“I sighed. I hated the maze of bureaucracy with a passion, but I’ve found the best way to deal with it is to smile and act stupid. That way, no one gets confused.” Kim Harrison, American author
Few situations threaten my Christian witness more than a visit to the Department of Motor Vehicles. It’s a layered problem. First, this is the DMV we’re talking about.
Second, my husband and I have moved a fair bit. Remembering each state’s way of doing things is difficult. There have been so many times one of us has had to drive the half hour home in defeat because of the lack of a document of some kind that I now prepare for a license renewal as if I were being called before Congress.
So, when my mom, who reads the news more vigilantly than I, said the DMV was opening a branch office at a local gas station, I was, well, skeptical. This particular gas station is one of those cool ones, with lots of shiny surfaces, more coffee varieties than Starbucks and a Krispy Kreme donut dispenser. It’s also so full of cars and people that it’s already difficult to do just about anything, let alone renew a license.
Remembering our struggles to get the paperwork right, however, I decided to give it a shot. The gas station’s only two blocks away and, this time, all we needed was a photo ID for my mom. She gave up driving when she moved to a place where there roads are so curvy and hilly it is sometimes actually true that you can’t get there from here. How difficult a simple ID possibly be?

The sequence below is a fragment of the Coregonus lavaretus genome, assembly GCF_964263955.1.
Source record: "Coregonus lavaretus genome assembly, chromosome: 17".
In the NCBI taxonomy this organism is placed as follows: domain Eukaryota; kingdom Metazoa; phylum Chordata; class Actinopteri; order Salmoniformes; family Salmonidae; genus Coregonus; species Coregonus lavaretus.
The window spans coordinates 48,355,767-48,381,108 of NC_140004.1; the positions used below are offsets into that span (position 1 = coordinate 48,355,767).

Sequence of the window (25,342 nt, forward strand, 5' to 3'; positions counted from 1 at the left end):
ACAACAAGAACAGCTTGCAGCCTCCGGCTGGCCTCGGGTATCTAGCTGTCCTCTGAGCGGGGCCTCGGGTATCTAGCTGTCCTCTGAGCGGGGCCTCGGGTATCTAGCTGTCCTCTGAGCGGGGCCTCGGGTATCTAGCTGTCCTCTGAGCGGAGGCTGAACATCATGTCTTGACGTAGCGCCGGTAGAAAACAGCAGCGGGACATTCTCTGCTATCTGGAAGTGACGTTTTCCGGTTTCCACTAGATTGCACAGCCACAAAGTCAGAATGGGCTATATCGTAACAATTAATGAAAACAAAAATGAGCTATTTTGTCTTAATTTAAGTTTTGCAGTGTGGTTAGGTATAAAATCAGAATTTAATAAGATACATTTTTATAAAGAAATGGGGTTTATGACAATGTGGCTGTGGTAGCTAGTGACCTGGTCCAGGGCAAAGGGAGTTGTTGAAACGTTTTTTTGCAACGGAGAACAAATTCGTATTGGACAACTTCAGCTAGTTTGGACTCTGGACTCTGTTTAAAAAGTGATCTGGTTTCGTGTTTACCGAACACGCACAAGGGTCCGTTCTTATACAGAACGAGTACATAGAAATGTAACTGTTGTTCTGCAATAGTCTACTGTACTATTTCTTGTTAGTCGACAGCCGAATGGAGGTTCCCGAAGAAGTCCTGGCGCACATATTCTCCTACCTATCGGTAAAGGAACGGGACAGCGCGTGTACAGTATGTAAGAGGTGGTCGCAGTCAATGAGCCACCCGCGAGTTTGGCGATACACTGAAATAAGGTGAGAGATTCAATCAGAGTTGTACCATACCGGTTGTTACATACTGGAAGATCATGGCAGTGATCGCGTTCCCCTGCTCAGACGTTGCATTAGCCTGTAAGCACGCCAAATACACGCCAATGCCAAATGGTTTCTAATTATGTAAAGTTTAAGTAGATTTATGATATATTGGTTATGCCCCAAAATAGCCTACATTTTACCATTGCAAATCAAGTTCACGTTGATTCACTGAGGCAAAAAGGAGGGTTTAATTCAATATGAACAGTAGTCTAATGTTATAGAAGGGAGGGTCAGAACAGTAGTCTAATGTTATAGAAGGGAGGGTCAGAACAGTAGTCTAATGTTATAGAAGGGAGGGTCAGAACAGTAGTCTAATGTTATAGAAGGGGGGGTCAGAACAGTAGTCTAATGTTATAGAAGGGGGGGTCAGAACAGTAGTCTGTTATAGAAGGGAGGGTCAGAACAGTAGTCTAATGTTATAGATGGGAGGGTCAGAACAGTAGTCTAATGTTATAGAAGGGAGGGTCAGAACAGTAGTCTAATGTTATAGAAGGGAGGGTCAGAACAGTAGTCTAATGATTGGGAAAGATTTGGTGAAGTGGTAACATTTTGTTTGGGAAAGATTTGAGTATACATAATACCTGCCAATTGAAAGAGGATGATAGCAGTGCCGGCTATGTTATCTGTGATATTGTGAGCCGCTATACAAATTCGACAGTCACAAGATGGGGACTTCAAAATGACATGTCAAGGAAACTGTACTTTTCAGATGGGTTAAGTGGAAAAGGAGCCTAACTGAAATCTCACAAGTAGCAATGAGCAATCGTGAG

Ho, ho, ho, I know you’re thinking. And, you’re right. I knew we were in trouble as soon as we got there. The “branch office” turned out to be a colorful, ATM-like kiosk, located right across from where one can special order snack foods.
It took both of us plus my 12-year-old daughter to figure out the various screens. I’m not sure if that says something about our family or, well, the DMV, but how were we to know with any certainty whether an “X” or a check means “no?” How were we supposed to discuss the last four numbers of mom’s social without announcing them to the room?
At one point, I must have done something completely unacceptable. A “game over” sign popped up and the kiosk made that sound that old video-game machines used to make when Pac Man turned ghost. (My husband calls this kind of writing “lying.” I call it “color.”)
We ultimately succeeded. A second run through achieved our goal and we didn’t even need to take a government-approved selfie, which the machine is capable of doing. Can you imagine that — a license photo with a blurry image of some stranger eating nachos beyond your shoulder?
Whatever. Mom’s ID is in the mail, due any day now. As is a side of chili-cheese fries.
A reminder: My new fiction title Dune Girl is now available as an e- book for Kindles, smart phones and tablets at http://www.amazon.com/dp/B07DLC6K43. A summary and more details are under the Books On Kindle button on my menu. 🙂